Big Media “Wants” Top Organic Placement From Google? Get in Line.
…several big brand media companies who, according to an [AdAge], have told Google they deserve higher rankings in Google’s search results. Not only that, but one executive has also labeled the rest of the content-producing web — including bloggers like us — as “parasites” who “benefit disproportionately” from Google’s ranking algorithm.
Big Media/Big Publishing Banked Too Heavily On Branding
I’m sorry to hear that. This is no one but Big Media and Big Business’s fault in the first place. For years they’ve resisted search engine optimization (SEO), banking heavily on brand recognition and brand management to garner the links and do the heavy lifting. As if people will naturally want to link to them, after all, they are the preeminent authority. And, from their point of view, I can see where that line of thought is, to certain extent, useful. But, as noted by nearly every search marketer in the past 5 years, Google controls search; ergo Google makes or breaks brands. And, apparently, with all the money Big Media/Big Publishing are kicking into the kitty, they’d like a little “more” assurance that they’ll be “taken care of”. Back to Matt McGee for the list of demands:
The big media companies’ complaints include:
- Google’s search algorithm in general, which they say “penalizes paid content”
- PageRank specifically, because it places too much of an emphasis on links
- The appearance of Google’s search results, which hurts big brands because every result looks the same
How To Read The List of “Demands”:
- We’d like for PageRank to matter, but specifically for our sites create an algorithmic change which will ignore inbound links. The only thing we expect PageRank to take into account for our sites is our content and keyword relevance/density and authority/trust. We can’t be bothered with learning how to market our content and products effectively, or strategically.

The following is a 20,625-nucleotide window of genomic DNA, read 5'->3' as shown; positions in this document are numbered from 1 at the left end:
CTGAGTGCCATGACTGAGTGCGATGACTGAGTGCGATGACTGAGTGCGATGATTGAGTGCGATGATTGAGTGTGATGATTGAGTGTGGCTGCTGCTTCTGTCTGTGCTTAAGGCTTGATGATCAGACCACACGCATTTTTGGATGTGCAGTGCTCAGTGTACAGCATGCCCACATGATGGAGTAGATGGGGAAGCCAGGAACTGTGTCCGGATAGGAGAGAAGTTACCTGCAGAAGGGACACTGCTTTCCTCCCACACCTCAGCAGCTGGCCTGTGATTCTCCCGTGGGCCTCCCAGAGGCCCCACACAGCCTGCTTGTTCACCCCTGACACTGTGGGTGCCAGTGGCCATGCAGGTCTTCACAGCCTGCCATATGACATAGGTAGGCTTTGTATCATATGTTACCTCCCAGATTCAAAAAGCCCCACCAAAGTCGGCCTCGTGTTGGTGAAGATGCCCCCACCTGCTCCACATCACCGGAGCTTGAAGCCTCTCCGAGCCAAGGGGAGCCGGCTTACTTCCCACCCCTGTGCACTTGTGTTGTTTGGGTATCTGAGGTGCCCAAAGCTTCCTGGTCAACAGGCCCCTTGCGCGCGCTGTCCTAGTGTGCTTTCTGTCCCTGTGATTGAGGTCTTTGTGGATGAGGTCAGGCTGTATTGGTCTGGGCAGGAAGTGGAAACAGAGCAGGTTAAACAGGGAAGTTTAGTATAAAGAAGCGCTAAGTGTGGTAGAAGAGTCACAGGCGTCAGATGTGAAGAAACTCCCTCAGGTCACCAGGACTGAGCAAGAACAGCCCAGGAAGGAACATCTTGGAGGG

- We don’t like that all the results for a given query look nearly identical. Since we provide a greater share of the monies, we’d like to have our results highlighted in a day-glo orange with flashing lights around it. Alright? Great. And, of course, we’d like a larger font size and a unique font for only our news sources. We expect all other results to have exactly the same font size and format.
What Will Google Do?
Do I expect Google to give in to all these demands? No. Do I except some concessions to be made? Of course. If the “Fat Cats” (i.e. The New York Times, WSJ, Time Inc, Hearst, ESPN, etc.) are unhappy, then you lose profit. If you lose profit, your stock value decrease (even more than it already has), and no one is happy. As Matt mentioned, the Vince Algorithmic change, was pretty much instituted for the large brands to ensure they show up within the SERPs for more general queries, like “soda pop”.
That’s a pretty big concession already. Small/Medium sized businesses have been working for years with SEO firms to rank well for general and semi-general keywords. And, in one fell swoop, Google essentially erased that work without so much as the big companies having to do a lick of acutal optimization. Now, faced again with the same issues, the big companies are being a bit more brazen. I doubt there was an actual threat in the Google’s Publishers Advisory Council meeting, but there were more than likely overtones and half-measures tossed around that indicated if Google didn’t “right this wrong“, dollars will be pulled.
How much more can small/medium businesses endure before Google ultimately kowtows to Big Media/Big Business? Big Business already got an algorithmic change to favor them for “general queries”. Now they want the long-tail too. My answer to that: TOUGH SHIT. DO SOME SEO TOO.
The Need To Unlearn
It went official this week: Google now has behaviorally-targeted PPC Ads. Before we talk about the ramifications of this act on small/business owners, let’s figure out what this actually means.